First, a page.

Thursday, June 06, 2019
The Lady of the Lakes
First sentence from the prologue: I believe in God and Christ and long-suffering, but I do not feel that all three must be so densely mashed together as they are for a Calvinist Sunday sermon.
First sentence from chapter one: Walter did not try to hide the fact that he watched the door with focused attention. Mina--his muse and his future--would be entering at any moment, and he was determined to be the first set of eyes she saw.
Premise/plot: This historical romance novel stars SIR WALTER SCOTT. The prologue is set in 1791 when Sir Walter Scott first meets the lovely Mina. The first chapter is set four years later, 1795.
For Walter Scott, it was LOVE at first sight. He wooed the young Miss Stuart with words, words, and more words. Their meetings were infrequent--private meetings especially--but his letters to her, well, they were something special. Was it love at first sight for Mina? Decidedly not. She fell for his words and perhaps not his person. After all, he couldn't dance. And Mina, well, she loved to be the belle of the ball. She loved to dance every dance. But his words, well, they captivated her....at least until they didn't.
Charlotte Carpenter is a French immigrant, an orphan, a spinster. She's "on the shelf" or "over the hill" at age twenty-five. She's under the care of a kind guardian--but kindness only goes so far when his wife is pressuring him to find her a match or else. Miss Carpenter rejects--perhaps rightfully so--the one match that is arranged for her. What she would like is to be an independent woman who has her own house/household, manages her own money/budget. She's not exactly penniless, but she's far from an heiress. No man is going to be hunting her down and marrying her for her fortune.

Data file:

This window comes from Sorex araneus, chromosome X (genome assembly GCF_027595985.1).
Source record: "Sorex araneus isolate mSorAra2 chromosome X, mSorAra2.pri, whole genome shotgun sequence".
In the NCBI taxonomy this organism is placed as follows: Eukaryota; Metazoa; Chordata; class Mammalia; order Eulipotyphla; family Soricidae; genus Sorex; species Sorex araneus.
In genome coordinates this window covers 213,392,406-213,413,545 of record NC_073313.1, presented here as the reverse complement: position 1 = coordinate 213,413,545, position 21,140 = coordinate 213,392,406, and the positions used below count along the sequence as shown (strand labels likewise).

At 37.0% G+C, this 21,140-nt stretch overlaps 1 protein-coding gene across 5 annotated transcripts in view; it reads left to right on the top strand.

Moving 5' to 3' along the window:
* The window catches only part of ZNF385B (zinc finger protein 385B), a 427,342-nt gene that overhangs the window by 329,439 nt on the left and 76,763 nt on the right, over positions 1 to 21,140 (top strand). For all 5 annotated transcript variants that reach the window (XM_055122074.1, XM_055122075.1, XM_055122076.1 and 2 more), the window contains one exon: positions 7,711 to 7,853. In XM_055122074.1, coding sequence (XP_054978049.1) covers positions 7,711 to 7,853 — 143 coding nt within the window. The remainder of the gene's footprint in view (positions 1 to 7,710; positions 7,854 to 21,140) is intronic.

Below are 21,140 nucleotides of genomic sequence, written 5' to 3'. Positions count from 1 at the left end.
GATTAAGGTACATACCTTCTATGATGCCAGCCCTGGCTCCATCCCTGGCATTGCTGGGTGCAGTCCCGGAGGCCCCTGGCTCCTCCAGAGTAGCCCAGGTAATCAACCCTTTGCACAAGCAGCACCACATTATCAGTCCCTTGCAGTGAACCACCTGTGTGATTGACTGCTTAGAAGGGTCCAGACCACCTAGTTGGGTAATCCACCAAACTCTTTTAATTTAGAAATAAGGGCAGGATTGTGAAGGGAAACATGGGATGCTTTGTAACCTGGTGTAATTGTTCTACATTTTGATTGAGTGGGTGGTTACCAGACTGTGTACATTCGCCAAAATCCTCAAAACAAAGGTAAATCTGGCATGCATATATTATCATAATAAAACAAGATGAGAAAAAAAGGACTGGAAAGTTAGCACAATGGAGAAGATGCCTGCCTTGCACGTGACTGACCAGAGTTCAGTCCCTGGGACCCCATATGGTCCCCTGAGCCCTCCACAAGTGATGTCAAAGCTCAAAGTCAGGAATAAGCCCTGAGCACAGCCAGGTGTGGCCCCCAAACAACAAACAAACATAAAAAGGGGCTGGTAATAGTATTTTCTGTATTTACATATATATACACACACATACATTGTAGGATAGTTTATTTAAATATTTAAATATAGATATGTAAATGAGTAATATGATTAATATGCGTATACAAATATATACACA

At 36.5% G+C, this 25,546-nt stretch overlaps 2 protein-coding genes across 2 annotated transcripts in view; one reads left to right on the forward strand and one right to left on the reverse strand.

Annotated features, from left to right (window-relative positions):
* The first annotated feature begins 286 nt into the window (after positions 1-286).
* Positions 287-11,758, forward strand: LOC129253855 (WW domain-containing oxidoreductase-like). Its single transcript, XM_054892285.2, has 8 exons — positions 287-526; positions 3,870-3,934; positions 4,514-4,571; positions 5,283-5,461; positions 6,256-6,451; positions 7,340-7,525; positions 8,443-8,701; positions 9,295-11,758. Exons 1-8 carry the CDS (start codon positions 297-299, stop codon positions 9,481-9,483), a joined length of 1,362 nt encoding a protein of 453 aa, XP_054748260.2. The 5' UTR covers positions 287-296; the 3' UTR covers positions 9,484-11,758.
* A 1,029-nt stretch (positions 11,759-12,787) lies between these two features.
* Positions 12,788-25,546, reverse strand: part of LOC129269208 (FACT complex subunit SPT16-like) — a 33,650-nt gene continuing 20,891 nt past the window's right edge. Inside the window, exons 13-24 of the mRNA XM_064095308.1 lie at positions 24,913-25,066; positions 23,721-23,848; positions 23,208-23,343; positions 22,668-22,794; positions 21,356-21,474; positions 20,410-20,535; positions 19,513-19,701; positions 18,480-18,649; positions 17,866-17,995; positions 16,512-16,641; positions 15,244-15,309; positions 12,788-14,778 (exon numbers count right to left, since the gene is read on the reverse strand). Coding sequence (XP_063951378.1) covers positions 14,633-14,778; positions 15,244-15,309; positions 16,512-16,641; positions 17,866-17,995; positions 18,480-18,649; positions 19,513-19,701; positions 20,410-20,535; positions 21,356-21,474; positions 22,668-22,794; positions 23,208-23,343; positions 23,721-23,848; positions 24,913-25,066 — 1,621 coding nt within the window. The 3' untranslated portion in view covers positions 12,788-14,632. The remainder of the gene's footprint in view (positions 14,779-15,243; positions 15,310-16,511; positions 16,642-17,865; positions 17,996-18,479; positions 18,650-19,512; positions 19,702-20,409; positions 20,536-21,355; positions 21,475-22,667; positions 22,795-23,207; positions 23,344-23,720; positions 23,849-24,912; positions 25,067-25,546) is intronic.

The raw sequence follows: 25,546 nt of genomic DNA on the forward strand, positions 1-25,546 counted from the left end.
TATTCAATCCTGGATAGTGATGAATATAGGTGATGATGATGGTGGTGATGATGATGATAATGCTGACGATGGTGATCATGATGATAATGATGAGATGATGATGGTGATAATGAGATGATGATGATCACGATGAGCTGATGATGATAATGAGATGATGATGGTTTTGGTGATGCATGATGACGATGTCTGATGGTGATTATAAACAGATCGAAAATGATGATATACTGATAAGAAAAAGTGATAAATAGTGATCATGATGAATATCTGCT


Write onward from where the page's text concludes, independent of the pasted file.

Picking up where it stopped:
Charlotte and Walter Scott meet in 1797, one year after his heart has been crushed, obliterated by Mina. He is NOT looking for love. I repeat, he is NOT looking for love. Scott is convinced that LOVE has done him wrong. That he'll go down to the grave loving Mina and only Mina. That chapter in his life is over and done with. Woe to the friend, the companion, the brother that tries to "fix" or "mend" his heart. BEWARE. But Charlotte is unlike any woman he's ever met before. She's honest, genuine, forthright...true to herself. She isn't wearing a mask. Scott is CLUELESS, ABSOLUTELY CLUELESS, that he feels anything until the day she's set to leave town--her vacation being ended.
Scott follows her--of course, he does. But what he proposes next...well...it's a bit unconventional.
Will Walter and Charlotte make a match of it and get married?
My thoughts: I LOVED, LOVED, LOVED, LOVED this one. I tolerated Mina, I suppose. But I never saw Mina through Walter's eyes--never saw her as being the dazzling, oh-so-perfect, only-one-in-the-world-worth-having woman. I loved Charlotte. From the moment Charlotte is introduced in this one--and it's several years before they meet--I loved her. I loved her character and her sense. I loved her spirit or attitude. The scenes with Walter and Charlotte were my absolute favorite. I adored the last half of this one. It was enjoyable and satisfying.
I would definitely recommend this one. It is a clean read being in the "proper romance" publishing line. Though there is quite a steamy hand-holding scene when he removes a glove while they're listening to a musical concert.
© 2019 Becky Laney of Becky's Book Reviews